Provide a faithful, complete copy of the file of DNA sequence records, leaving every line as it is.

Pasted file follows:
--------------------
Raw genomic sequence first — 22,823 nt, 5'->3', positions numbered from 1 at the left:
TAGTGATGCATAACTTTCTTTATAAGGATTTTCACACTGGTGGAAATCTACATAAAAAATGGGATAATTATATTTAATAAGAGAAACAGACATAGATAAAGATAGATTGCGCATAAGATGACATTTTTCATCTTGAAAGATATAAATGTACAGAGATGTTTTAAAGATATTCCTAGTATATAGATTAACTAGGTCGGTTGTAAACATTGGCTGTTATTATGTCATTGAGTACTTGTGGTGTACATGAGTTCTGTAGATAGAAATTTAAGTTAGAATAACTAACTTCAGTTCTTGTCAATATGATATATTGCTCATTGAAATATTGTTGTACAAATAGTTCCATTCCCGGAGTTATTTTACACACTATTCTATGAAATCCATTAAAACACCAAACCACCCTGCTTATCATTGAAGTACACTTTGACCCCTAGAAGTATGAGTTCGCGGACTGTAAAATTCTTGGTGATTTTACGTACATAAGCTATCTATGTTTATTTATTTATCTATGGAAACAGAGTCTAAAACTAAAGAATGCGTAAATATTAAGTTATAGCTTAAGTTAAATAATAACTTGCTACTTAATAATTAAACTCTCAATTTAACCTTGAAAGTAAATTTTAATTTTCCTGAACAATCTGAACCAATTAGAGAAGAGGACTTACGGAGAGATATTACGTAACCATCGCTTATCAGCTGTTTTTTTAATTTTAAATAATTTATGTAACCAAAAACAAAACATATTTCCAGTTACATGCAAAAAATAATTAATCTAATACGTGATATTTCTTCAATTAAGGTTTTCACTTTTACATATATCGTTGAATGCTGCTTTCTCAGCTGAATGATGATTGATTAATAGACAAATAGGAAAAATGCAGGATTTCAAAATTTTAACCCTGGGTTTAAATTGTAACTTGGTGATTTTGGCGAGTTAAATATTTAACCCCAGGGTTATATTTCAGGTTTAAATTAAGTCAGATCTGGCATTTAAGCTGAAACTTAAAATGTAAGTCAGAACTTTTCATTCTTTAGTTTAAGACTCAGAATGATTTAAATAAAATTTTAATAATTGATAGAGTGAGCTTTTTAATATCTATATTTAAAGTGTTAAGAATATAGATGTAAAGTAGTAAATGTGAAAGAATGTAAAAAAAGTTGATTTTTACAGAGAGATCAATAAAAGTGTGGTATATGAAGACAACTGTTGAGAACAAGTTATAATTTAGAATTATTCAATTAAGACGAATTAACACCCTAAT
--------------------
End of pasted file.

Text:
Raw genomic sequence first — 22,823 nt, 5'->3', positions numbered from 1 at the left:
TAGTGATGCATAACTTTCTTTATAAGGATTTTCACACTGGTGGAAATCTACATAAAAAATGGGATAATTATATTTAATAAGAGAAACAGACATAGATAAAGATAGATTGCGCATAAGATGACATTTTTCATCTTGAAAGATATAAATGTACAGAGATGTTTTAAAGATATTCCTAGTATATAGATTAACTAGGTCGGTTGTAAACATTGGCTGTTATTATGTCATTGAGTACTTGTGGTGTACATGAGTTCTGTAGATAGAAATTTAAGTTAGAATAACTAACTTCAGTTCTTGTCAATATGATATATTGCTCATTGAAATATTGTTGTACAAATAGTTCCATTCCCGGAGTTATTTTACACACTATTCTATGAAATCCATTAAAACACCAAACCACCCTGCTTATCATTGAAGTACACTTTGACCCCTAGAAGTATGAGTTCGCGGACTGTAAAATTCTTGGTGATTTTACGTACATAAGCTATCTATGTTTATTTATTTATCTATGGAAACAGAGTCTAAAACTAAAGAATGCGTAAATATTAAGTTATAGCTTAAGTTAAATAATAACTTGCTACTTAATAATTAAACTCTCAATTTAACCTTGAAAGTAAATTTTAATTTTCCTGAACAATCTGAACCAATTAGAGAAGAGGACTTACGGAGAGATATTACGTAACCATCGCTTATCAGCTGTTTTTTTAATTTTAAATAATTTATGTAACCAAAAACAAAACATATTTCCAGTTACATGCAAAAAATAATTAATCTAATACGTGATATTTCTTCAATTAAGGTTTTCACTTTTACATATATCGTTGAATGCTGCTTTCTCAGCTGAATGATGATTGATTAATAGACAAATAGGAAAAATGCAGGATTTCAAAATTTTAACCCTGGGTTTAAATTGTAACTTGGTGATTTTGGCGAGTTAAATATTTAACCCCAGGGTTATATTTCAGGTTTAAATTAAGTCAGATCTGGCATTTAAGCTGAAACTTAAAATGTAAGTCAGAACTTTTCATTCTTTAGTTTAAGACTCAGAATGATTTAAATAAAATTTTAATAATTGATAGAGTGAGCTTTTTAATATCTATATTTAAAGTGTTAAGAATATAGATGTAAAGTAGTAAATGTGAAAGAATGTAAAAAAAGTTGATTTTTACAGAGAGATCAATAAAAGTGTGGTATATGAAGACAACTGTTGAGAACAAGTTATAATTTAGAATTATTCAATTAAGACGAATTAACACCCTAAT